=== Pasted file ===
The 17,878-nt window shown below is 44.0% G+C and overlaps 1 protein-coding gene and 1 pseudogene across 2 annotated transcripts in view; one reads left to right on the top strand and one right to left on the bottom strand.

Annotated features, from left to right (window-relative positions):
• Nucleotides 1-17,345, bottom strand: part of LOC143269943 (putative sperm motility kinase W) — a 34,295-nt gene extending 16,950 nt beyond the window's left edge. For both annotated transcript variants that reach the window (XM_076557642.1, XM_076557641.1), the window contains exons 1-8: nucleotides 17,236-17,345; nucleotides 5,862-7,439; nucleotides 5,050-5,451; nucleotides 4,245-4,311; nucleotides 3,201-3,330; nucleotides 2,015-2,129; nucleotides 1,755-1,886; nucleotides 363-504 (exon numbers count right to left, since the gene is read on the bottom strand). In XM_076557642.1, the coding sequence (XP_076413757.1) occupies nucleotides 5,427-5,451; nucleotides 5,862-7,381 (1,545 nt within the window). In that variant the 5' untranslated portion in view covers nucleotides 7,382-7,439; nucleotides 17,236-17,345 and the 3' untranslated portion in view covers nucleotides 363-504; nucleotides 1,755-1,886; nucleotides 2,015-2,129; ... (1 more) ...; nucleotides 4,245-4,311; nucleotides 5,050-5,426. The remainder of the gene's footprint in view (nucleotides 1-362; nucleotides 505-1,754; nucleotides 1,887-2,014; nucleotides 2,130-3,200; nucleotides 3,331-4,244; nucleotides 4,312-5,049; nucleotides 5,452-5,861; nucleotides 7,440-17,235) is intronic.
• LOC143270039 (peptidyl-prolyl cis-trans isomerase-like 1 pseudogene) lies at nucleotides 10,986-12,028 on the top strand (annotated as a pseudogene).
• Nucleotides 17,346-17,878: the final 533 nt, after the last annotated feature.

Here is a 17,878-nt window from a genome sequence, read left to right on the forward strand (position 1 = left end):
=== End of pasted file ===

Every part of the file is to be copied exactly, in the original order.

The 17,878-nt window shown below is 44.0% G+C and overlaps 1 protein-coding gene and 1 pseudogene across 2 annotated transcripts in view; one reads left to right on the top strand and one right to left on the bottom strand.

Annotated features, from left to right (window-relative positions):
• Nucleotides 1-17,345, bottom strand: part of LOC143269943 (putative sperm motility kinase W) — a 34,295-nt gene extending 16,950 nt beyond the window's left edge. For both annotated transcript variants that reach the window (XM_076557642.1, XM_076557641.1), the window contains exons 1-8: nucleotides 17,236-17,345; nucleotides 5,862-7,439; nucleotides 5,050-5,451; nucleotides 4,245-4,311; nucleotides 3,201-3,330; nucleotides 2,015-2,129; nucleotides 1,755-1,886; nucleotides 363-504 (exon numbers count right to left, since the gene is read on the bottom strand). In XM_076557642.1, the coding sequence (XP_076413757.1) occupies nucleotides 5,427-5,451; nucleotides 5,862-7,381 (1,545 nt within the window). In that variant the 5' untranslated portion in view covers nucleotides 7,382-7,439; nucleotides 17,236-17,345 and the 3' untranslated portion in view covers nucleotides 363-504; nucleotides 1,755-1,886; nucleotides 2,015-2,129; ... (1 more) ...; nucleotides 4,245-4,311; nucleotides 5,050-5,426. The remainder of the gene's footprint in view (nucleotides 1-362; nucleotides 505-1,754; nucleotides 1,887-2,014; nucleotides 2,130-3,200; nucleotides 3,331-4,244; nucleotides 4,312-5,049; nucleotides 5,452-5,861; nucleotides 7,440-17,235) is intronic.
• LOC143270039 (peptidyl-prolyl cis-trans isomerase-like 1 pseudogene) lies at nucleotides 10,986-12,028 on the top strand (annotated as a pseudogene).
• Nucleotides 17,346-17,878: the final 533 nt, after the last annotated feature.

Here is a 17,878-nt window from a genome sequence, read left to right on the forward strand (position 1 = left end):